Paul: In China, people go to public spaces to play online games. (He says that they consider World of Warcraft as a Chinese game in its values.) There certainly won’t be global agreements about privacy norms. Nor does there have to be, because your encounters wit hthem always occur in local settings.
JZ: And within these spaces can be communities their own norms.

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[hyperpublic] Judith Donath

NOTE: Live-blogging. Getting things wrong. Missing points. Omitting key information. Introducing artificial choppiness. Over-emphasizing small matters. Paraphrasing badly. Not running a spellpchecker. Mangling other people’s ideas and words. You are warned, people.

Urs Gasser opens the conference by reflecting on the recent Swiss court decision that Google StreetView has to go to extraordinary lengths to obscure personal identifiers (like faces and racial identity), especially in front of “sensitive” public areas.

Judith Donath points to our increased discomfort with the new lines between public and private, while in an environment where it’s not only hard to separate them, but where the old well-defined norms don’t work. This is not solely a problem of the online world, she points out. How do we understand this new public as designers? In the online world, you can be public while sitting alone in your room.

She says she was one of the initiators of this interdisciplinary conference (also: Jeff Huang) because different fields have different ideas of what is desirable. E.g., lawyers traditionally think that privacy is a goal in itself.

Judith says we’re looking at this topic at a time in human history when we’ve had an almost unprecedented amount of privacy; e.g., we are more mobile and thus can shed our prior public selves. We have also been more isolated and alienated: we can live without engaging with others, in a city of strangers, in a workplace where all our ties are weak, etc.

She reminds us that during the day we should be thinking about how what we learn can be applied to help build a better civil society.

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August 14, 2010

Jeff Jarvis and the two axes of privacy

Jeff Jarvis has an excellent, provocative post about the topic of the book he’s writing: the economics of publicness. (I’m paraphrasing. Read his post to get it right.) I replied in his comments. The following is a modified version of that comment:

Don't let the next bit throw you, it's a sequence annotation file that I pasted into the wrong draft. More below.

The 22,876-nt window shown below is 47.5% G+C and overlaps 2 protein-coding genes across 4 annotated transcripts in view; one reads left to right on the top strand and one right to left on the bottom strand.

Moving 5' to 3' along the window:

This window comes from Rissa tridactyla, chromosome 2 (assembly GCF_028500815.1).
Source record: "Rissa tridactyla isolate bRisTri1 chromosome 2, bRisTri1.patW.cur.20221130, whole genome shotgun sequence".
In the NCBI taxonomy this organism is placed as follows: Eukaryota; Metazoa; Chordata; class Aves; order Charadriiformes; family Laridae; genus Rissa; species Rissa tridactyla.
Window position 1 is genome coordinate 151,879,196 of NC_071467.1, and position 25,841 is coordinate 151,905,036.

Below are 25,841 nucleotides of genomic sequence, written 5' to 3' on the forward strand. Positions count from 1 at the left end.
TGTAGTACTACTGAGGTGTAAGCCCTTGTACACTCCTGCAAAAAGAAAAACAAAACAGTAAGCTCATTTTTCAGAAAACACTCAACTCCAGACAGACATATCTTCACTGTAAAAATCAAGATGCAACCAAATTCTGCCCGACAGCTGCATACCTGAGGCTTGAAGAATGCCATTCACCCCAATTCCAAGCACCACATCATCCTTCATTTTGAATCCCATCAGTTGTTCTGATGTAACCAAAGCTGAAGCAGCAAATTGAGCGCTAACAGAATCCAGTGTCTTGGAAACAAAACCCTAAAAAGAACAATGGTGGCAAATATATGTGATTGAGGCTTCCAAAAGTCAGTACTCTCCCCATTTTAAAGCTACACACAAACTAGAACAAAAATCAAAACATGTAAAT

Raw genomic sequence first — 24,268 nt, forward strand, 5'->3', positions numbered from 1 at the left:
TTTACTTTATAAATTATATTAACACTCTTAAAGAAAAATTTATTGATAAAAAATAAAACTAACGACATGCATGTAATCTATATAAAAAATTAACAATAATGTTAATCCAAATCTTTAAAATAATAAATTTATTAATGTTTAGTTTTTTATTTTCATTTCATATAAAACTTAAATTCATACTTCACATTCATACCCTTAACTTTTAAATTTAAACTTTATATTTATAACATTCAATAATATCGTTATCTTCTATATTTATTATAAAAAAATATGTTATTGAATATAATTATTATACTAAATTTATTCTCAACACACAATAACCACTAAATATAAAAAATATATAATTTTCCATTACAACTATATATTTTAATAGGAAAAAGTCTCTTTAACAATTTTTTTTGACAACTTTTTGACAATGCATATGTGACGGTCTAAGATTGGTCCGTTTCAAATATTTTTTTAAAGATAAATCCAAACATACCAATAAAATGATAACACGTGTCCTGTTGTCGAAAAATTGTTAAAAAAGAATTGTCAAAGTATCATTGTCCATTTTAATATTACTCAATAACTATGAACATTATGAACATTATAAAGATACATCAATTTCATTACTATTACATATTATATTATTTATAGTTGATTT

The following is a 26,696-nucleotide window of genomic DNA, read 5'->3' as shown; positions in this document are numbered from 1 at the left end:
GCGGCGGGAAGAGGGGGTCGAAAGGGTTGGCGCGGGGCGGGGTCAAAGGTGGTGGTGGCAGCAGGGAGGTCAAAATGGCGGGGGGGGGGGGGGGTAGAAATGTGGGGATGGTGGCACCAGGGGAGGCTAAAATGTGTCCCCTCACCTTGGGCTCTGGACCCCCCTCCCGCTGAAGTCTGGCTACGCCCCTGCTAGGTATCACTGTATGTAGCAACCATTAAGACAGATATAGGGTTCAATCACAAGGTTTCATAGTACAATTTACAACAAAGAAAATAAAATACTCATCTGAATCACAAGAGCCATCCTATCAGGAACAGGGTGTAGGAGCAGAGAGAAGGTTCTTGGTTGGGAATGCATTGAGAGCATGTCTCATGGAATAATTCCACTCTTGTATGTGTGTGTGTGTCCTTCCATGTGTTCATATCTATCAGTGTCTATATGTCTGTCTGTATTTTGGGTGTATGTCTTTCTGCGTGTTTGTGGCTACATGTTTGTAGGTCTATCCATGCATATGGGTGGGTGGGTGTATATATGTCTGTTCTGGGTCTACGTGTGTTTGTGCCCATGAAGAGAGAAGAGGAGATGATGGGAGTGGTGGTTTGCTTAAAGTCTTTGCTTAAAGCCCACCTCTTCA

Your post makes me wonder about two axes of public-private. (Thank goodness there was only one axis of evil, because “two axes of evil” sounds extra special scary! But I digress.)

The private-public axis used to measure how well-known we are: Marilyn Monroe was a public figure but most of us are private citizens. That used to be pretty easy to compute and, because of the nature of the broadcast medium, it used to tend toward one extreme or another: He’s Chevy Chase and you’re not. You make the important point that it’s not that simple any more.

But there’s another private-public axis: who we really are and how we look to others. We have tended to believe, at least in the West, that our true self is the inner self. The outer, public self may or may not reflect our inner, private self, and we have an entire moral/normative vocabulary to talk about the relation of the two: sincerity, authenticity, integrity, honesty…

So, I wonder about — what I really mean is that I hope your book will help us understand — the relation of these two axes. Is the rise of publicness (in your sense of social publicness) getting us to change our sense that our private self (call it our psychological sense) is our real self?

In this regard, I also wonder about the rise of “authenticity.” I’ve gotten more suspicious of the term over the past decade, and wonder if it shows up more and more because of a sense that the new publicness doesn’t fit with the old axis 2? That is, we’ve entered a new Age of Publicness (in the new social sense), but then we worry that we’re losing the deeply-held values of the old psychological/normative model, so we go back to “authenticity” as a way of holding on to the old norm in the new model.

Well, all I can say is that I’m glad you’re writing this book!

By the way, I’m pretty sure I wrote something about this in Small Pieces Loosely Joined. I wonder if I still agree with myself. I suspect not, especially on the issue of authenticity.